Statistics and Analytical Sciences

Document Type

Conference Proceeding

Submission Date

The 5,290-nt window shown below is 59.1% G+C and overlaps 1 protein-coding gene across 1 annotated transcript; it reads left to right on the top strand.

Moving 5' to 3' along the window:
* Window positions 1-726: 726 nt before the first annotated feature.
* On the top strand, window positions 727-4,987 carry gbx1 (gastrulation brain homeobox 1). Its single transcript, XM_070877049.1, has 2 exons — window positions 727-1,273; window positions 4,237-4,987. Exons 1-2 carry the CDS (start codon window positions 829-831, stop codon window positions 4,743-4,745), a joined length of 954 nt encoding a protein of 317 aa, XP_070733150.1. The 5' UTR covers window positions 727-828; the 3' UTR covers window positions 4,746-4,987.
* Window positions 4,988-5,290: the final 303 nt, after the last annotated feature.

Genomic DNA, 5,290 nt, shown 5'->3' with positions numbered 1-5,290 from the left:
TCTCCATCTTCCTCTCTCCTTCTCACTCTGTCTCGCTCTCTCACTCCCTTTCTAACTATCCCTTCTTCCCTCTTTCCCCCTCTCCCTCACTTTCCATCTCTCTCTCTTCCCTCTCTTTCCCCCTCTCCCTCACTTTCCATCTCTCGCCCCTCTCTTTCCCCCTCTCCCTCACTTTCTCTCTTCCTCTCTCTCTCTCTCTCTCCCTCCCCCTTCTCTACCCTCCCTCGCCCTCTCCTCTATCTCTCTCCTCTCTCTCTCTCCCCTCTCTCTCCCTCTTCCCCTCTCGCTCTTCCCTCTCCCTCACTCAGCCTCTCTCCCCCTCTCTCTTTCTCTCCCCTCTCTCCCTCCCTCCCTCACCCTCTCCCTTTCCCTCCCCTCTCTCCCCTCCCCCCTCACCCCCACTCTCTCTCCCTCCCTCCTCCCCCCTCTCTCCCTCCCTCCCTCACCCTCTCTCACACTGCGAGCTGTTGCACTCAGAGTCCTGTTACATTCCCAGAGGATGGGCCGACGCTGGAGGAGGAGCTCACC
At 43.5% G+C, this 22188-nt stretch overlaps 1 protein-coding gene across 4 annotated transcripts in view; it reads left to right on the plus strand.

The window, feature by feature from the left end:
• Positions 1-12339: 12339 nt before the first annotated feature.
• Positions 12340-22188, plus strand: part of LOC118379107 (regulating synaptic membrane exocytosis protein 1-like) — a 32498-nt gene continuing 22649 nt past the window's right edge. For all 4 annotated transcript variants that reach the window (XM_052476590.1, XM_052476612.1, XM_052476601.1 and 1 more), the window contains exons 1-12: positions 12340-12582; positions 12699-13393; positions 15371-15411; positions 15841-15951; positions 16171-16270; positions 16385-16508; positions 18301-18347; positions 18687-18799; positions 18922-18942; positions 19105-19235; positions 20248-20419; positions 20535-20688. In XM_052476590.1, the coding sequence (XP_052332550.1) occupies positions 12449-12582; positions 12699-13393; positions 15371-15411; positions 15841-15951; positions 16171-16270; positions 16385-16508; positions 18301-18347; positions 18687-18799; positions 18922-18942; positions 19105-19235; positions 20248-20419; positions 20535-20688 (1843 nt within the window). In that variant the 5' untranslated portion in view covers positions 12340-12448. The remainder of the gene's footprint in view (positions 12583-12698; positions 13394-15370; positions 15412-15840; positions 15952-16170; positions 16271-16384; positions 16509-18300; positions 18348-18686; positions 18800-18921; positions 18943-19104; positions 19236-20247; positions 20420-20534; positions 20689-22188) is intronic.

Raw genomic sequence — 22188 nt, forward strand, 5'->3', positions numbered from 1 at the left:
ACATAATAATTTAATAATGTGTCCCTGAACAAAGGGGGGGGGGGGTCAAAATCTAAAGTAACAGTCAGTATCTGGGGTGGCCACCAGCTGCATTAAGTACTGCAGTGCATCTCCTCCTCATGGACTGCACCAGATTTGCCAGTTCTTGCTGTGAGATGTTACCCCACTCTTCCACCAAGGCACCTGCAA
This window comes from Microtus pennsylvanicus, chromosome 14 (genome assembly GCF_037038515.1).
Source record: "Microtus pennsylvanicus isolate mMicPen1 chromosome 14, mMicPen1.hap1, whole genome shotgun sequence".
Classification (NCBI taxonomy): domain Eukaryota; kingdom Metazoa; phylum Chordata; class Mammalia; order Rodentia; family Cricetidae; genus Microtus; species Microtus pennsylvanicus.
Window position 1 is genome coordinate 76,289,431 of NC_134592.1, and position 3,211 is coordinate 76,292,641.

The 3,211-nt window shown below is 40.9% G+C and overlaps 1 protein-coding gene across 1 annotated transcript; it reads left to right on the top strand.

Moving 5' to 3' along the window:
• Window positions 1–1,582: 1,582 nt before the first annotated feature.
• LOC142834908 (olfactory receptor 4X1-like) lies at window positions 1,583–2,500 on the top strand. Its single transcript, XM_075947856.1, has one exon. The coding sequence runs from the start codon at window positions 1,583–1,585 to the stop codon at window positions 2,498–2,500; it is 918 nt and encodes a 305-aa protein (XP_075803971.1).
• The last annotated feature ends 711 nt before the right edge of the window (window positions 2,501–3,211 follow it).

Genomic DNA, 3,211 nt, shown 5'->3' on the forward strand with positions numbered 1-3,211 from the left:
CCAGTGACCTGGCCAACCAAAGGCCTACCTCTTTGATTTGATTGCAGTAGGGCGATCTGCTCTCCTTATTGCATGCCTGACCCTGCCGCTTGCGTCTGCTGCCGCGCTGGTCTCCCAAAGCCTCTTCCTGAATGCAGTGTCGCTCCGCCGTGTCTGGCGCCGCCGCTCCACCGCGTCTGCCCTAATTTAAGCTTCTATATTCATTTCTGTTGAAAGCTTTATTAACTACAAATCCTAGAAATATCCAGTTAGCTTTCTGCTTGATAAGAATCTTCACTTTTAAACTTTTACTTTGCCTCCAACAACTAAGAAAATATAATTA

In modern society, epistemic uncertainty limits trust in financial relationships, necessitating transparency and accountability mechanisms for both consumers and lenders. One upshot is that credit risk assessments must be explainable to the consumer. In the United States regulatory milieu, this entails both the identification of key factors in a decision and the provision of consistent actions that would improve standing. The traditionally accepted approach to explainable credit risk modeling involves generating scores with Generalized Linear Models (GLMs) - usually logistic regression, calculating the contribution of each predictor to the total points lost from the theoretical maximum, and generating reason codes based on the 4 or 5 most impactful predictors. The industry standard approach is not directly applicable to a more expressive and flexible class of nonlinear models known as neural networks. This paper demonstrates that an eXplainable AI (XAI) variable attribution technique known as Integrated Gradients (IG) is a natural generalization of the industry standard to neural networks. We also discuss the unique semantics surrounding implementation details in this nonlinear context. While the primary purpose of this paper is to introduce IG to the credit industry and argue for its establishment as an industry standard, a secondary goal is to familiarize academia with the legislative constraints – including their historical and philosophical roots – and sketch the standard approach in the credit industry since there is a dearth of literature on the topic.

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